A recent CNN article the entitled “Norwegian hacker cracks iTunes code” tells the the story of Jon Johansen’s latest effort, QTFairUse:
The new program circumvents iTunes’ anti-copying program, MPEG-4 Advanced Audio Coding, by legally opening and playing a protected music file in QuickTime, but then, essentially, draining the unprotected music data into a new and parallel file.
While the headline is incorrect (no encryption or code was broken), the sentence above is an accurate description. As long as one has access to the internals of the Operating System (OS), one will have access to raw “decoded” sound. GNU/Linux is open, and I’ve used this fact to save and encode real audio files for quite some time now (saverm.py). However, there are dangers; I use the vsound tool which the original author discontinued:
October 27th, 2002
Although I have maintained vsound for nearly three years, I can no longer do so, nor can I continue to make it available from this web site.
I live in Australia which has a law (Digital Agenda Bill 2000) which is similar to the DCMA in the US in that it makes the distribution of a devices for circumventing copyright protection illegal. I have neither the time, money or inclination to make myself a possible target for such legal action by companies with endless legal and financial resources.
Johansen is an interesting character in this latest drama because he was also prosecuted for writing DeCSS, the tool I use to watch DVDs under Linux. In March 2003 he was acquitted in Norway, “The court finds that someone who buys a DVD film that has been legally produced has legal access to the film. Something else would apply if the film had been an illegal pirate copy.”
So now, Johansen is taking a stand for reasonable use once again. However, the Norwegian legal system has shown some sanity, and they don’t have a DMCA. He’s probably safe. In the U.S. the publisher 2600 was successfully sued for merely linking to a site which had the DeCSS software. Also, things like QTFairUse and vsound are used by some in the industry to argue that the law should mandate DRM (Digital Rights Management) in all software and operating systems, rendering open systems such as GNU/Linux illegal.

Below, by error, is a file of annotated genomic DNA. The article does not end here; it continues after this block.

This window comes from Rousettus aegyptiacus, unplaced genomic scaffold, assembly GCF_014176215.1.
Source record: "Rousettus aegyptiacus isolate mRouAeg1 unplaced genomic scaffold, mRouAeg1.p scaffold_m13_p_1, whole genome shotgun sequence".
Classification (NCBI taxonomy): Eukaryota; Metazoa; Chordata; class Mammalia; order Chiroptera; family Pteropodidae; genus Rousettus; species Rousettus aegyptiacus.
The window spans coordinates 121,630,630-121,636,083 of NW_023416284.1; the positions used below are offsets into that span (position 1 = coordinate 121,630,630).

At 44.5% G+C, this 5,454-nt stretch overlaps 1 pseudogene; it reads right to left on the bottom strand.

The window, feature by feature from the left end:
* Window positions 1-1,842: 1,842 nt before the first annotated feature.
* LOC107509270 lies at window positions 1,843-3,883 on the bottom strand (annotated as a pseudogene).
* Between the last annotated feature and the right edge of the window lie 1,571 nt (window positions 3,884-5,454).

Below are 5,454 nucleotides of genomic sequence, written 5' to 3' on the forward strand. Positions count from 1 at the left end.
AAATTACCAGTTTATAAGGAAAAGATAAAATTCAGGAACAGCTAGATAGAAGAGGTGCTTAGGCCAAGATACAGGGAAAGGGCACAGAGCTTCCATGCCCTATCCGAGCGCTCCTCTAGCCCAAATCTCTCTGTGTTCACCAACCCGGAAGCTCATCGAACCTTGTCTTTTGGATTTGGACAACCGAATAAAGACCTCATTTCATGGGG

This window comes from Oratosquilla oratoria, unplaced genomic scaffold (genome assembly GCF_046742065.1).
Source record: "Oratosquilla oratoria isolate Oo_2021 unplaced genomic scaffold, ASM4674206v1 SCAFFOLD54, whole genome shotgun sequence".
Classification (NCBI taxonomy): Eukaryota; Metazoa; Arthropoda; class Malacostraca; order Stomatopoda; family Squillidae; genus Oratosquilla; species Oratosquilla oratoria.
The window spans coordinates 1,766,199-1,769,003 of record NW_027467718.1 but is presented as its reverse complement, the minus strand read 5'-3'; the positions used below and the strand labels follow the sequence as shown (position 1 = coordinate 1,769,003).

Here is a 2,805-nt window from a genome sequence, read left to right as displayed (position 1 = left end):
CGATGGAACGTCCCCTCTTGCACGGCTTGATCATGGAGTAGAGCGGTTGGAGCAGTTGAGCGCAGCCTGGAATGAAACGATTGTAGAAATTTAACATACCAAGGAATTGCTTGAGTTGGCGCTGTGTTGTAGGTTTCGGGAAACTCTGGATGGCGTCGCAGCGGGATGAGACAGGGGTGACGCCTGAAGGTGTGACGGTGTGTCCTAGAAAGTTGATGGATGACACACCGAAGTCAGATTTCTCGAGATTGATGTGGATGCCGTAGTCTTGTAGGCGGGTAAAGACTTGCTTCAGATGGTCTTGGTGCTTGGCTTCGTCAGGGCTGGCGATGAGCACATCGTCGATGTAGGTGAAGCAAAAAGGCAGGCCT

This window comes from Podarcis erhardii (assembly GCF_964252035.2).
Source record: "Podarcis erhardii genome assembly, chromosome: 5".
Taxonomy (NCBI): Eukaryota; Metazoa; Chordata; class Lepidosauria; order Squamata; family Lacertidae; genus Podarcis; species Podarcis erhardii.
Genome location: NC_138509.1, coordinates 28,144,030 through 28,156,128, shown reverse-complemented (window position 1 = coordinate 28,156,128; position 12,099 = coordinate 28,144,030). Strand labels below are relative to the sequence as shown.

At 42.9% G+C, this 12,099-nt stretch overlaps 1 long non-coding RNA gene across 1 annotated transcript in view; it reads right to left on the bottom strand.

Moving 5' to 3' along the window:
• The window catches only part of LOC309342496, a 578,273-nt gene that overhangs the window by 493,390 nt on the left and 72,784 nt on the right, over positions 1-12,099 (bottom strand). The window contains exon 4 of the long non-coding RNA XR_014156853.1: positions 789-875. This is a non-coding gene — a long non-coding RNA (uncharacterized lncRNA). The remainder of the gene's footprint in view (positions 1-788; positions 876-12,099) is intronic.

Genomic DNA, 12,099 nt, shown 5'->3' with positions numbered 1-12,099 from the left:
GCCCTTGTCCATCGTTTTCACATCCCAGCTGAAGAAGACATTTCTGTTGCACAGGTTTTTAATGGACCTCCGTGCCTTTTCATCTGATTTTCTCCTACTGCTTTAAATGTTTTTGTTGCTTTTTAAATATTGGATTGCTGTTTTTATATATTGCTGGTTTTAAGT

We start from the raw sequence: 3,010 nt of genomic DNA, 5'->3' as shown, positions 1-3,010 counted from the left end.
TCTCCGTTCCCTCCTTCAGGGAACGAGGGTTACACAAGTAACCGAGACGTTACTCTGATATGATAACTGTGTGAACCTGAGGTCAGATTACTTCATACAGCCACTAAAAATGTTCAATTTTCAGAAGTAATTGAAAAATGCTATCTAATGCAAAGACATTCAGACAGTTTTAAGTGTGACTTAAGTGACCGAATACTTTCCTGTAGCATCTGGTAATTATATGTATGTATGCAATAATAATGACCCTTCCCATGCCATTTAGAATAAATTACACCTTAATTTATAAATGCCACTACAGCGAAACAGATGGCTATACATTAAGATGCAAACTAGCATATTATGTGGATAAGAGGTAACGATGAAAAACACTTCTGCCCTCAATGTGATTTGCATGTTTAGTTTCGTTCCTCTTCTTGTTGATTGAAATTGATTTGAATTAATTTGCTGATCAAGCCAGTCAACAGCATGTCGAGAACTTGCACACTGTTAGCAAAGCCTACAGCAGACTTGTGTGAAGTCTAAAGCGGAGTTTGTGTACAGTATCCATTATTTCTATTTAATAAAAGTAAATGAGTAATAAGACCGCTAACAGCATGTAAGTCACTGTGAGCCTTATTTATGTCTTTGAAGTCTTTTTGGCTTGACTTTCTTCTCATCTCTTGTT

Shay David on 2003-11-29
One oft ignored aspect in stories of decoding, cracking or otherwise tempering with DRM systems is that technically these systems dont stand a chance in the long run, and that this is why the media juggernauts turned to legal battles. In principle, any system that is able to play a piece of music or show a video has to be able to access the data. This implies that there is a path to the data and this, in turn, means that the data could be somehow accessed. Somewhere along the line a sophisticated enough Johansen will come along and crack the thing open. If youre a media mogul your only resort is to go to the court. For users, tough, there is at least one more secret hope: if worse comes to worst and all the digital circumvention tools are outlawed the data could always be re-captured analogically (and later re-encoded digitally): for years all of us thought that making an analog copy of our best friends audio cassettes was the next best thing after sliced bread. Decreasing one generation of an MP3 is not likely to reduce our enjoyment form it. Dell just came out with an MP3 player that has a built in mike and encoder (http://accessories.us.dell.com/sna/productdetail.aspx?sku=hstd20&c=us&l=en&cs=19&category_id=5906&page=external ).
I wonder, what does the DMCA say about copying songs off the air?
Trackback from world @ haydur on 2003-11-30
First it was this stupid asshole from Los Angeles county, who recently declared that the use of the term’s Master and Slave in computer systems to be offensive, only because one person complained. That guy must’ve been frozen in time,…